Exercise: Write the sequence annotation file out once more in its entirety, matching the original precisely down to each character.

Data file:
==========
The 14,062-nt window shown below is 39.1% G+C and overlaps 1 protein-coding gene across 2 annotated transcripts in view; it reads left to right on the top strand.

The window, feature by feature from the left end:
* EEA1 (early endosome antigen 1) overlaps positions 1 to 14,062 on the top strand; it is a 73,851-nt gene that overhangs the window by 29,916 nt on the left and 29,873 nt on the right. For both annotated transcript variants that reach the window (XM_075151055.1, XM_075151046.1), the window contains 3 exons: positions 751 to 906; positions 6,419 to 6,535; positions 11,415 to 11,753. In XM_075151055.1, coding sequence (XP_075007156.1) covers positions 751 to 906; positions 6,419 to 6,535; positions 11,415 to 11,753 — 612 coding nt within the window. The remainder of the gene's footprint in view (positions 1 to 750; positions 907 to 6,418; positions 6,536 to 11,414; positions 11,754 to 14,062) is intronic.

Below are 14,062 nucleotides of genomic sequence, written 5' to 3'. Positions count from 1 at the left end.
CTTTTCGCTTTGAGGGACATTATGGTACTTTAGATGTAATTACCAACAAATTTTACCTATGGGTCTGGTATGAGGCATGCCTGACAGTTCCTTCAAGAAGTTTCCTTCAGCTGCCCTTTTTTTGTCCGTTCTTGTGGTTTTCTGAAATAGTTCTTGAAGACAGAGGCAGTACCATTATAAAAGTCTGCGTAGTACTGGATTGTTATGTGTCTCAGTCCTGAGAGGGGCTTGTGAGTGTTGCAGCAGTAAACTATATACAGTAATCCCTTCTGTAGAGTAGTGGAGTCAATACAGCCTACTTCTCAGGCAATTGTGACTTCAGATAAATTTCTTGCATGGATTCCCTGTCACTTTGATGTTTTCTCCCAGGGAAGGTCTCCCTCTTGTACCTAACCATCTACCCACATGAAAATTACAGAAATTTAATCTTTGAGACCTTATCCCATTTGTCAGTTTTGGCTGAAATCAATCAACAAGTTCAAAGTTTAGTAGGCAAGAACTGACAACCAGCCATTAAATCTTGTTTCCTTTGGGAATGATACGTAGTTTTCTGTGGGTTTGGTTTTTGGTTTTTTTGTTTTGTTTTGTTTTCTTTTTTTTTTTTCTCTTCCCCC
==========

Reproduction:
The 14,062-nt window shown below is 39.1% G+C and overlaps 1 protein-coding gene across 2 annotated transcripts in view; it reads left to right on the top strand.

The window, feature by feature from the left end:
* EEA1 (early endosome antigen 1) overlaps positions 1 to 14,062 on the top strand; it is a 73,851-nt gene that overhangs the window by 29,916 nt on the left and 29,873 nt on the right. For both annotated transcript variants that reach the window (XM_075151055.1, XM_075151046.1), the window contains 3 exons: positions 751 to 906; positions 6,419 to 6,535; positions 11,415 to 11,753. In XM_075151055.1, coding sequence (XP_075007156.1) covers positions 751 to 906; positions 6,419 to 6,535; positions 11,415 to 11,753 — 612 coding nt within the window. The remainder of the gene's footprint in view (positions 1 to 750; positions 907 to 6,418; positions 6,536 to 11,414; positions 11,754 to 14,062) is intronic.

Below are 14,062 nucleotides of genomic sequence, written 5' to 3'. Positions count from 1 at the left end.
CTTTTCGCTTTGAGGGACATTATGGTACTTTAGATGTAATTACCAACAAATTTTACCTATGGGTCTGGTATGAGGCATGCCTGACAGTTCCTTCAAGAAGTTTCCTTCAGCTGCCCTTTTTTTGTCCGTTCTTGTGGTTTTCTGAAATAGTTCTTGAAGACAGAGGCAGTACCATTATAAAAGTCTGCGTAGTACTGGATTGTTATGTGTCTCAGTCCTGAGAGGGGCTTGTGAGTGTTGCAGCAGTAAACTATATACAGTAATCCCTTCTGTAGAGTAGTGGAGTCAATACAGCCTACTTCTCAGGCAATTGTGACTTCAGATAAATTTCTTGCATGGATTCCCTGTCACTTTGATGTTTTCTCCCAGGGAAGGTCTCCCTCTTGTACCTAACCATCTACCCACATGAAAATTACAGAAATTTAATCTTTGAGACCTTATCCCATTTGTCAGTTTTGGCTGAAATCAATCAACAAGTTCAAAGTTTAGTAGGCAAGAACTGACAACCAGCCATTAAATCTTGTTTCCTTTGGGAATGATACGTAGTTTTCTGTGGGTTTGGTTTTTGGTTTTTTTGTTTTGTTTTGTTTTCTTTTTTTTTTTTCTCTTCCCCC